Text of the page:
Silent Night, Deadly Night (1984)

     Pulled from theatrical distribution in less than two weeks thanks to a very vocal contingent of concerned mothers, Silent Night, Deadly Night is so unashamedly skeezy that one wonders how the protesters took it seriously enough to get agitated.  A homicidal head case in a Santa suit returns to the orphanage he was raised in with his axe a swingin' to wreak vengeance on the hard-assed nuns who raised him.  Eighties horror movie stalwart Linnea Quigley finds herself on the receiving end of a death by antlers in one notably novel burst of violence.  I'm proud to say I caught this one on the big screen during its brief theatrical run.  You'll want to take a shower after viewing, but that shame won't wash off.
     A very promising loose remake entitled simply Silent Night makes its way to DVD/BD on December 4.  I couldn't embed the trailer, so check the link here.


Jack Frost (1996)

     Speaking of showers . . . a mutant killer snowman rapes Shannon Elizabeth with a carrot - seriously, don't you feel like you need to see that?  Unremittingly dumb and filled with groan inducing one-liners, it's so cheesy that it's impossible to not have fun with it.  The evil Frosty ultimately gets his comeuppance in the guise of a truck bed full of antifreeze.  I can't make this stuff up.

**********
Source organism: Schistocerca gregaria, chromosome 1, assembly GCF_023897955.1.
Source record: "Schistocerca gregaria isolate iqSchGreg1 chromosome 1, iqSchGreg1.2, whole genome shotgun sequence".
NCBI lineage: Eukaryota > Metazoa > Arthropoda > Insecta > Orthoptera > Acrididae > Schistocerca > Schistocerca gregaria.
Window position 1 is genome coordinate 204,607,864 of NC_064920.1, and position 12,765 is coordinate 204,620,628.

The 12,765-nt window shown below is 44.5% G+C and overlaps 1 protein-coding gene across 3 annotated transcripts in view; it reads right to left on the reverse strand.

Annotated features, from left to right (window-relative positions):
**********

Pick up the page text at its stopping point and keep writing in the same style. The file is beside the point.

Inside (2007)

     A recently widowed expectant mother finds herself the target of a particularly brutal home invasion on Christmas Eve.  The perpetrator (a stunningly villainous Beatrice Dalle) is determined to take her unborn child from her the hard way.  It's every bit as cheery as it sounds, but if you have the stomach for it, Inside is an undeniably effective French shocker that ranks as one of my favorite genre movies of the last decade.  Be warned, though, this is rough going.  Expectant mothers, in particular, should probably steer clear of this one.  It makes me squirm, and I'm neither sensitive nor pregnant.


     As for me, I'll be watching Rare Exports (2010) this Christmas for the first time.  I hear good things.  If the picture at the top of the post piqued your interest, it's available on both disc and video-on-demand.  If you have any alternative viewing favorites of your own, please share in the Comments section below.  God bless us, every one - even those of us who can't stand the holidays!

November 22, 2012

Pimpin' The Friends Of The Farm

 Virginia Creepers
     Documentary filmmaker Sean Kotz, friend of the Farm and director of both Virginia Creepers: The Horror Host Tradition Of The Old Dominion and "Hi There Horror Movie Fans!": The Bowman Body Documentary succeeded in rebooting the Official Site of The Bowman Body as of November 17.  You can check it out here.  

     Both documentaries are available at the site's store, as well as t-shirts and other fine merchandise.  Maybe we could convince Mr. Kotz to make an appearance at our next Movies At Dog Farm event. . .  It's not the Byrd Theater in Richmond, but old codgers like Phil Neff and myself would have a blast.  I could even try to persuade fellow employee Tom Blalock (who played the Mummy alongside the Bowman Body) to join us, too.  

The Pit is slated to release in January, 2013.